Category Archives: People

Death of Brian J Goggin

Brian J Goggin

Today we have lost a much loved husband, father and grandfather, the author of the material on this website, Brian J Goggin.

Brian was dedicated to his research work on the waterways and loved to share the material he discovered. This website is the fruit of that labour, and it contributed to many friendships and interesting conversations over the years. He was an entertaining speaker and loved to share his knowledge with those who he hoped would share his passion for the history of the waterways.

Some of you may have met us as a family while we were on the River Shannon on our barge, Knocknagow. Brian loved to chat to everyone he met, particularly if they had stories about canals, boats, and related history. 

Beyond his work and personal interests, Brian was a loving and generous husband, and a hugely supportive parent. He chose to be called Grumpy by his grandchildren but delighted in making them giggle, reading bedtime stories with great animation, and encouraging them to drum on every surface possible. He was rarely without our dogs: at least one of Newby, Leavy, Pippa and Goldie are in almost every photo we have of him.

He was curious about the minutiae of the world in a way few are. He read widely, always diving deeply into other points of view and always broadening his knowledge. Even in his final days he was devouring books – and leaves behind a hefty collection that his family may one day read 2% of!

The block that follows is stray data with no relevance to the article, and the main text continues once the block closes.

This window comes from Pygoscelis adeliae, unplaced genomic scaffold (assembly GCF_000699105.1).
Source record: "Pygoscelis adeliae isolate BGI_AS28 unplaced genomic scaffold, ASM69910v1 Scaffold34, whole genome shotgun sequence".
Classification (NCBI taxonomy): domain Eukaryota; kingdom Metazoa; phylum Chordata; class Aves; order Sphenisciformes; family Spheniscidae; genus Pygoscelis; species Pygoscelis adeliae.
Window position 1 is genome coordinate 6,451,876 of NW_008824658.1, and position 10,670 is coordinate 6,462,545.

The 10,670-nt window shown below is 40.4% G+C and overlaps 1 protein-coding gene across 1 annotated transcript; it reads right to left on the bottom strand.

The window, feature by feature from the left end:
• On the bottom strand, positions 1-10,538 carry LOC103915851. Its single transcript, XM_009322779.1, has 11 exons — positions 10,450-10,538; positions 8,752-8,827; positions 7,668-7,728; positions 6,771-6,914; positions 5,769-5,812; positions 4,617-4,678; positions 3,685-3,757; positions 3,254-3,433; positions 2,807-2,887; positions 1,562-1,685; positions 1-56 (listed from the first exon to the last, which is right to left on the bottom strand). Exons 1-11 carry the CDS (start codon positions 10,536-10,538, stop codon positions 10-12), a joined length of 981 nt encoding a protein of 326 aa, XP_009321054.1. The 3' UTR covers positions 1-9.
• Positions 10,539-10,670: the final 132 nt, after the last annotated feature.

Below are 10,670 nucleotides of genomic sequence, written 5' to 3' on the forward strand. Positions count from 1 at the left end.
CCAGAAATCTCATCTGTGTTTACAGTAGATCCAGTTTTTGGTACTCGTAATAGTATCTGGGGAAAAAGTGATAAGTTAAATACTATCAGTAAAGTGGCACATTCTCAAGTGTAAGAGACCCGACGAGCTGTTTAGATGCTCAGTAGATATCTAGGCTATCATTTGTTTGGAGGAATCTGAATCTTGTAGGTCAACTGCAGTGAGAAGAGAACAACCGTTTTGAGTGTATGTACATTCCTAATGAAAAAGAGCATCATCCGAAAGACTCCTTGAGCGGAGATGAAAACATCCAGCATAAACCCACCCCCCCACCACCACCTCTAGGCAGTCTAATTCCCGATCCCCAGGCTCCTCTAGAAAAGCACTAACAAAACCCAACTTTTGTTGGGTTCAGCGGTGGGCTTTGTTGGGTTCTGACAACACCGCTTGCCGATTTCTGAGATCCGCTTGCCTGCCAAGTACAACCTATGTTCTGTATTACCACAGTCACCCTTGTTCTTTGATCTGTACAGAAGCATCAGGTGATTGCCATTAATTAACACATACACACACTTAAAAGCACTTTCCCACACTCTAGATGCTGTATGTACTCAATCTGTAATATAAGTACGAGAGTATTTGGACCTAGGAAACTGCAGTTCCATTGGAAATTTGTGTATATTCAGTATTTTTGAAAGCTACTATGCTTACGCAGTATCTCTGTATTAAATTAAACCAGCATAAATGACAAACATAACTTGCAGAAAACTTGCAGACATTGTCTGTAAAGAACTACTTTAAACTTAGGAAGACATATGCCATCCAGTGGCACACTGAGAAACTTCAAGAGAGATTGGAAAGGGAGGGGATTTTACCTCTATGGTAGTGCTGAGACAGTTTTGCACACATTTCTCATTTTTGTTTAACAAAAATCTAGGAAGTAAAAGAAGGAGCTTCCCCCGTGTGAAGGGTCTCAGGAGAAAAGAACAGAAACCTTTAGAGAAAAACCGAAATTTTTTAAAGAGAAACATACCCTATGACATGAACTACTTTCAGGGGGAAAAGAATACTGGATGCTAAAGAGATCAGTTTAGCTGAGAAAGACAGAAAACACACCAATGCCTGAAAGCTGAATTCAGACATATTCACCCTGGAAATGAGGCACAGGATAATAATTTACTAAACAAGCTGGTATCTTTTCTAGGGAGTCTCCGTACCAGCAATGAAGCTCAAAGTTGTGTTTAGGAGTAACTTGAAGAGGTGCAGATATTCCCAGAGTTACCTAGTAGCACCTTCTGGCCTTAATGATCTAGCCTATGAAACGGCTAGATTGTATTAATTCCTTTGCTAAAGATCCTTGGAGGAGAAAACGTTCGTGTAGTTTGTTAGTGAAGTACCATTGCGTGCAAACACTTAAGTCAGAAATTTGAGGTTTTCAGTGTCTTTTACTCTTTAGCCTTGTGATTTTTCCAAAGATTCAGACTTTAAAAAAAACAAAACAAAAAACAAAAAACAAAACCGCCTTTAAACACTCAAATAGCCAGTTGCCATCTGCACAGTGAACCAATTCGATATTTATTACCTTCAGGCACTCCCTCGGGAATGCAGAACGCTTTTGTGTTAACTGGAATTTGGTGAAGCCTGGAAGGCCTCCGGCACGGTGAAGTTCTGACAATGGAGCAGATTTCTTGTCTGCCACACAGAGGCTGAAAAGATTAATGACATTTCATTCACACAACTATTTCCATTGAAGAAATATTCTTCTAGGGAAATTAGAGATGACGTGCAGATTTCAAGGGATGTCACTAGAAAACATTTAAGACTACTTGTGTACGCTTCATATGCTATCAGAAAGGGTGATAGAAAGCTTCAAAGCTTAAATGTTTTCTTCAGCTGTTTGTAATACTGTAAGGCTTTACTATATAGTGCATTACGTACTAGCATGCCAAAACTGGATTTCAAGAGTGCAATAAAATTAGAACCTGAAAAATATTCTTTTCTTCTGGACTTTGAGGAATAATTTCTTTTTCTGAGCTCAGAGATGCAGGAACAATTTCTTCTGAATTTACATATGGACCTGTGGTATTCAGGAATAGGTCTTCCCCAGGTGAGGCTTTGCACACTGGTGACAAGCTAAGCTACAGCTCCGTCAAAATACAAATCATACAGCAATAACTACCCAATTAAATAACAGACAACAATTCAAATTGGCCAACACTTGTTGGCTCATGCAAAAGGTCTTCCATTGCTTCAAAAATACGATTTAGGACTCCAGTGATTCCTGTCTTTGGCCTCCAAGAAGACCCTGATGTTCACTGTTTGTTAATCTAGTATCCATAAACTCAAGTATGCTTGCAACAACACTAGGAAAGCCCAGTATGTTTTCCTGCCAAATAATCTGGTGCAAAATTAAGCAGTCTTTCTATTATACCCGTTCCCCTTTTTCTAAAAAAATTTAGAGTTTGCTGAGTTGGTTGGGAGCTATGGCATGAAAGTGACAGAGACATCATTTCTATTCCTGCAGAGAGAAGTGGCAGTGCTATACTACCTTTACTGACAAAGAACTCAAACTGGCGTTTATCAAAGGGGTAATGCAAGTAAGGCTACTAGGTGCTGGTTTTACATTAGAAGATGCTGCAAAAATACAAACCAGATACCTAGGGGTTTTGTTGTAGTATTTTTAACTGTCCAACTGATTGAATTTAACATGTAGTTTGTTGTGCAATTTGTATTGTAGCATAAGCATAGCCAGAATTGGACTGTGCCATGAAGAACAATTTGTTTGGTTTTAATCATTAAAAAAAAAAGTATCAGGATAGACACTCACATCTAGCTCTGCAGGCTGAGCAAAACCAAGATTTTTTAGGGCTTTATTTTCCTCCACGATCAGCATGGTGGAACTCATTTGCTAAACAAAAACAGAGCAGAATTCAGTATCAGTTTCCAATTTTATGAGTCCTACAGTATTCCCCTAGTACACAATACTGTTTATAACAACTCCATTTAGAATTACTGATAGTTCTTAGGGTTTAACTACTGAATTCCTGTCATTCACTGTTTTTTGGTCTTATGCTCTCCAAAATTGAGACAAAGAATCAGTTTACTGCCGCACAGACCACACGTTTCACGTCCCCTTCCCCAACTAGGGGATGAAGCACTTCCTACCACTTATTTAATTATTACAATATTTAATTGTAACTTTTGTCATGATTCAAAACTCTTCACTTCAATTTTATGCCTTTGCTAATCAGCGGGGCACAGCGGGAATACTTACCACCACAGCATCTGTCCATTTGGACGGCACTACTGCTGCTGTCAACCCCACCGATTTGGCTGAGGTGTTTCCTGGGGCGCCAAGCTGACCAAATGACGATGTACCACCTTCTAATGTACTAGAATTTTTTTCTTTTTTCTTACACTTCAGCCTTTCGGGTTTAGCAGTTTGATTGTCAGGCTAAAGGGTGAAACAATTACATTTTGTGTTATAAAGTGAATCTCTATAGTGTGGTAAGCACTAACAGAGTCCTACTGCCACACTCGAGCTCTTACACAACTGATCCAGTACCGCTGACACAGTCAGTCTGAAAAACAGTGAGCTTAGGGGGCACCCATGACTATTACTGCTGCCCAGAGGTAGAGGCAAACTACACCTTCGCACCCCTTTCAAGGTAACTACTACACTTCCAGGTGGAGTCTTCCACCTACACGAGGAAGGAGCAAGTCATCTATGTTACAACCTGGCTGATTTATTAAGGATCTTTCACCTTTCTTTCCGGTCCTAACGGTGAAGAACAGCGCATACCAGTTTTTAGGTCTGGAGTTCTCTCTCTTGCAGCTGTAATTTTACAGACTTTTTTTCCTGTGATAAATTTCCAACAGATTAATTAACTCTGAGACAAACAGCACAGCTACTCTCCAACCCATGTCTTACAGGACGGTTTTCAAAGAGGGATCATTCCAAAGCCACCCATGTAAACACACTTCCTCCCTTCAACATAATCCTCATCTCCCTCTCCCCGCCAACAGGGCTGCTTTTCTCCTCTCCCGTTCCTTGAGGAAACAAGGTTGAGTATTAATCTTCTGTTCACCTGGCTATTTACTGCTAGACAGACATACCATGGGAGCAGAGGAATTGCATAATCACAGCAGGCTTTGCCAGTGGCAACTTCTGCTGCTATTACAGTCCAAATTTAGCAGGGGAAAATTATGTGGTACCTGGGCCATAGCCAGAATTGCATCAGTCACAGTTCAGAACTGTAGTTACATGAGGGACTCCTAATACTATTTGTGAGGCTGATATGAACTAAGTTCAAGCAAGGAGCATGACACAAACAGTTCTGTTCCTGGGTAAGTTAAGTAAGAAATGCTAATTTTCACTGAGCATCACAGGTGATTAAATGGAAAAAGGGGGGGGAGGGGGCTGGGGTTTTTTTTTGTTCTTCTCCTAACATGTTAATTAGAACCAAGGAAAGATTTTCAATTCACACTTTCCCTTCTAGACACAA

We’ll miss him for everything that he was, and everything that he helped the people around him to be. We’ll remember his constant encouragement, and his quiet efforts to help others succeed. We’ll remember his love of the waterways, and the times we shared with him there.

Remembering Brian

With Covid limiting events, we are not holding an open service. Instead we ask three things of you, depending on how you wish to remember Brian:

  1. Share a memory or appreciation

If you have a memory of Brian or a message to share please leave a comment on this post, or contact us at the email address below. That could be as a friend, a loved one, or simply as a reader of the website.

  1. Remember Brian’s love of the waterways

We can’t be together to remember Brian, but we can have a shared experience: remembering Brian by the places he loved so much.

If you want to remember Brian, find a stretch of waterway (he particularly loved the Shannon), or industrial heritage on the waterways, and spend some time in quiet reflection there, thinking of any memories you have of him.

  1. Celebrate his life and come to book launch next year

In a year’s time, we are hoping to have an opportunity to remember Brian, and to publish the first of two books. After his terminal diagnosis in August he worked intensely to arrange much of his writing so that it can be published posthumously, and left behind at least two books’ worth of material, which we will be preparing for publication.

We’ll publicise the event closer to the time, but we hope to see as many of you as possible there when the time comes – to celebrate his work, and to celebrate the legacy of our wonderful man. 

Anne, Carolan and Ian
Direct mails can be sent to anne@knocknagow.ie

Killaloe

There is a new video about Killaloe’s waterside heritage on the Heritage Week website here. The video was made in July 2020 by Joe O Dughghaill of Pine Valley Productions, Killaloe.

Carlow man ZOOms to success

Nothing to do with waterways, but an interesting biog of a vigorous Carlow MP.

Stanford Graduate School of Business …

… writes about Boris Johnson.